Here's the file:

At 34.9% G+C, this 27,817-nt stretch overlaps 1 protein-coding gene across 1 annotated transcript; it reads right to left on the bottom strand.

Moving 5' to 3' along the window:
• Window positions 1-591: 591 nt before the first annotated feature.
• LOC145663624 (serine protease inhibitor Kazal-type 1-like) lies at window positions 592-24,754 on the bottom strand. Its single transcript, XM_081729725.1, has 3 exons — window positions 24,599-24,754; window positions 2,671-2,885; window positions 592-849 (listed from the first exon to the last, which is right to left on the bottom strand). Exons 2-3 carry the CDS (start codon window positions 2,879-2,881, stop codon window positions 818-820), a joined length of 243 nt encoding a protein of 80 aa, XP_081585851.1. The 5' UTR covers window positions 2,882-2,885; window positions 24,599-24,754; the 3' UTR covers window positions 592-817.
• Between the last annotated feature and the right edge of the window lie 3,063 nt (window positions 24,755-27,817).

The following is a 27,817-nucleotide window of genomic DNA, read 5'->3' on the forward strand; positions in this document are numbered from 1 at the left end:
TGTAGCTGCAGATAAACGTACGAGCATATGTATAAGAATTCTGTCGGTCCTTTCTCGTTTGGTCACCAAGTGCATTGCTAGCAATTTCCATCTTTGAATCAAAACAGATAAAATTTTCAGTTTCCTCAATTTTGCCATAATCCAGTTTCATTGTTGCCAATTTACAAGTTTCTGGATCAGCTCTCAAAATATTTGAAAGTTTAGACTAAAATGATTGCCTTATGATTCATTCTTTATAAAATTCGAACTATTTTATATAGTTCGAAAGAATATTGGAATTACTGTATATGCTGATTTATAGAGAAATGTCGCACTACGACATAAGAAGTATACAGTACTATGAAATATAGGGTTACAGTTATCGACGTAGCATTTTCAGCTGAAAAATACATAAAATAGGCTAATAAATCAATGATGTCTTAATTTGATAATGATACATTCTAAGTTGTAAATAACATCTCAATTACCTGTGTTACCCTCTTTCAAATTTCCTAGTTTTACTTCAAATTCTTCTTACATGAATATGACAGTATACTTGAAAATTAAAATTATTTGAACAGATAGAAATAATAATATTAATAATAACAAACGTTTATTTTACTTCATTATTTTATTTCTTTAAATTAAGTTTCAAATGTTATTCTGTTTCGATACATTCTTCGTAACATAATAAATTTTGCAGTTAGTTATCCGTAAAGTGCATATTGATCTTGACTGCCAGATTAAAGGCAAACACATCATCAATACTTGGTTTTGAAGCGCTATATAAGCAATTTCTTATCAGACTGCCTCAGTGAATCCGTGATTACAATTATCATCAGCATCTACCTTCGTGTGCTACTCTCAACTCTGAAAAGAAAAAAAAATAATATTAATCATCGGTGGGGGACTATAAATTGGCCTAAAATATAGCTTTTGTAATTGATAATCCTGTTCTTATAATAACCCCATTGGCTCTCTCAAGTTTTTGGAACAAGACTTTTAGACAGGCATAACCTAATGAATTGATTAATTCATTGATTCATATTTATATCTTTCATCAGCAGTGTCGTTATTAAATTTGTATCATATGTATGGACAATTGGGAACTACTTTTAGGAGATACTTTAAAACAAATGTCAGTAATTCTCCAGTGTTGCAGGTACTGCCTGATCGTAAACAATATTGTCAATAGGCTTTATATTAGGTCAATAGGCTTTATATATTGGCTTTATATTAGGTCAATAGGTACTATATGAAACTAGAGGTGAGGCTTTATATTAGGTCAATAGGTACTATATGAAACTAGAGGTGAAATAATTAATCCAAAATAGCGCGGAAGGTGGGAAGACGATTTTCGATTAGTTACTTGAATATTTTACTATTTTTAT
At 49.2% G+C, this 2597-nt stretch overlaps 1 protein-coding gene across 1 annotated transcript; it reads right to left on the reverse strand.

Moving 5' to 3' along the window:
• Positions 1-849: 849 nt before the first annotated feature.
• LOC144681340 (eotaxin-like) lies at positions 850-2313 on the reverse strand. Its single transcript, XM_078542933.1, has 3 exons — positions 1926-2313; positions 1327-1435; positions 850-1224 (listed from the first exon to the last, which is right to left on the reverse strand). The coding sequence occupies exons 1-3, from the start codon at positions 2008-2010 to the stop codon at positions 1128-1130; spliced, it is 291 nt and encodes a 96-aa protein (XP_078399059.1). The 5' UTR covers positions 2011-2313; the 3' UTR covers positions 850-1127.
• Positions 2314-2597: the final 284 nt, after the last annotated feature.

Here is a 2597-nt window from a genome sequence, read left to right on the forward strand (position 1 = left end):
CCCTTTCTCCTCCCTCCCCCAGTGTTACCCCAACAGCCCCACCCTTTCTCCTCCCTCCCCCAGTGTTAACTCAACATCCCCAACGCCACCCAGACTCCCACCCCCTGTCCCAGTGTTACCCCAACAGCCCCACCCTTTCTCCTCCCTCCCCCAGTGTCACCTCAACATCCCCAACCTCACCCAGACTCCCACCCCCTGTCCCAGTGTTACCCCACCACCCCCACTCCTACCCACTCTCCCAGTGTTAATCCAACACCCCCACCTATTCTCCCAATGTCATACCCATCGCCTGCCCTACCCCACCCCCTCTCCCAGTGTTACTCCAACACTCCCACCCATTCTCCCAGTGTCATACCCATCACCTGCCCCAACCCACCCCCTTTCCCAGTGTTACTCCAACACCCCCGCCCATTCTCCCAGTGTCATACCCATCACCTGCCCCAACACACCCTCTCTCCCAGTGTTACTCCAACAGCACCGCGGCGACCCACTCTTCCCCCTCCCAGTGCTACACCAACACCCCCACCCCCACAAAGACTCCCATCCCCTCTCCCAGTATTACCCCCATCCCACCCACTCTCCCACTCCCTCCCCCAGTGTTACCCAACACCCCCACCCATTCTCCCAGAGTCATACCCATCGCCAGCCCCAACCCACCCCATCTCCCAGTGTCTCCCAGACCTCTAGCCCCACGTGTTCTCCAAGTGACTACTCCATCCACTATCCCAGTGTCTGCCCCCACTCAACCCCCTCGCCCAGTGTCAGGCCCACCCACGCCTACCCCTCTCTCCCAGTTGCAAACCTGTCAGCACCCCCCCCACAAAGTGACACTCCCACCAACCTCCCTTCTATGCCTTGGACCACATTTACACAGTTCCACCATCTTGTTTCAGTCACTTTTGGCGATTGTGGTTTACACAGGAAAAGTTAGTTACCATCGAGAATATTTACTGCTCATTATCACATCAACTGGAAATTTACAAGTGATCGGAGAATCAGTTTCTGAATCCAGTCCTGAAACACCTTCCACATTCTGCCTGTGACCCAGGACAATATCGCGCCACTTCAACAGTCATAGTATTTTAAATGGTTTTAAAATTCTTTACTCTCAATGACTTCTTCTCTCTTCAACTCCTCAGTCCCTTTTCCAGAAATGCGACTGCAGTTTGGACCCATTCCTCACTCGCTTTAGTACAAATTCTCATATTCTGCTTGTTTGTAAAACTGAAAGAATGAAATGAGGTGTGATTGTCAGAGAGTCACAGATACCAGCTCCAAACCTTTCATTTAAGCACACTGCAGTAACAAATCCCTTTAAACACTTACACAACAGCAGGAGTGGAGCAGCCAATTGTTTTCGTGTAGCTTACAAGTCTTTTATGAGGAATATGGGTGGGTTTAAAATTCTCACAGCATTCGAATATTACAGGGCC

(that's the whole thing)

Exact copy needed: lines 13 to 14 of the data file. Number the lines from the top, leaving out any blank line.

Here is a 2597-nt window from a genome sequence, read left to right on the forward strand (position 1 = left end):
CCCTTTCTCCTCCCTCCCCCAGTGTTACCCCAACAGCCCCACCCTTTCTCCTCCCTCCCCCAGTGTTAACTCAACATCCCCAACGCCACCCAGACTCCCACCCCCTGTCCCAGTGTTACCCCAACAGCCCCACCCTTTCTCCTCCCTCCCCCAGTGTCACCTCAACATCCCCAACCTCACCCAGACTCCCACCCCCTGTCCCAGTGTTACCCCACCACCCCCACTCCTACCCACTCTCCCAGTGTTAATCCAACACCCCCACCTATTCTCCCAATGTCATACCCATCGCCTGCCCTACCCCACCCCCTCTCCCAGTGTTACTCCAACACTCCCACCCATTCTCCCAGTGTCATACCCATCACCTGCCCCAACCCACCCCCTTTCCCAGTGTTACTCCAACACCCCCGCCCATTCTCCCAGTGTCATACCCATCACCTGCCCCAACACACCCTCTCTCCCAGTGTTACTCCAACAGCACCGCGGCGACCCACTCTTCCCCCTCCCAGTGCTACACCAACACCCCCACCCCCACAAAGACTCCCATCCCCTCTCCCAGTATTACCCCCATCCCACCCACTCTCCCACTCCCTCCCCCAGTGTTACCCAACACCCCCACCCATTCTCCCAGAGTCATACCCATCGCCAGCCCCAACCCACCCCATCTCCCAGTGTCTCCCAGACCTCTAGCCCCACGTGTTCTCCAAGTGACTACTCCATCCACTATCCCAGTGTCTGCCCCCACTCAACCCCCTCGCCCAGTGTCAGGCCCACCCACGCCTACCCCTCTCTCCCAGTTGCAAACCTGTCAGCACCCCCCCCACAAAGTGACACTCCCACCAACCTCCCTTCTATGCCTTGGACCACATTTACACAGTTCCACCATCTTGTTTCAGTCACTTTTGGCGATTGTGGTTTACACAGGAAAAGTTAGTTACCATCGAGAATATTTACTGCTCATTATCACATCAACTGGAAATTTACAAGTGATCGGAGAATCAGTTTCTGAATCCAGTCCTGAAACACCTTCCACATTCTGCCTGTGACCCAGGACAATATCGCGCCACTTCAACAGTCATAGTATTTTAAATGGTTTTAAAATTCTTTACTCTCAATGACTTCTTCTCTCTTCAACTCCTCAGTCCCTTTTCCAGAAATGCGACTGCAGTTTGGACCCATTCCTCACTCGCTTTAGTACAAATTCTCATATTCTGCTTGTTTGTAAAACTGAAAGAATGAAATGAGGTGTGATTGTCAGAGAGTCACAGATACCAGCTCCAAACCTTTCATTTAAGCACACTGCAGTAACAAATCCCTTTAAACACTTACACAACAGCAGGAGTGGAGCAGCCAATTGTTTTCGTGTAGCTTACAAGTCTTTTATGAGGAATATGGGTGGGTTTAAAATTCTCACAGCATTCGAATATTACAGGGCC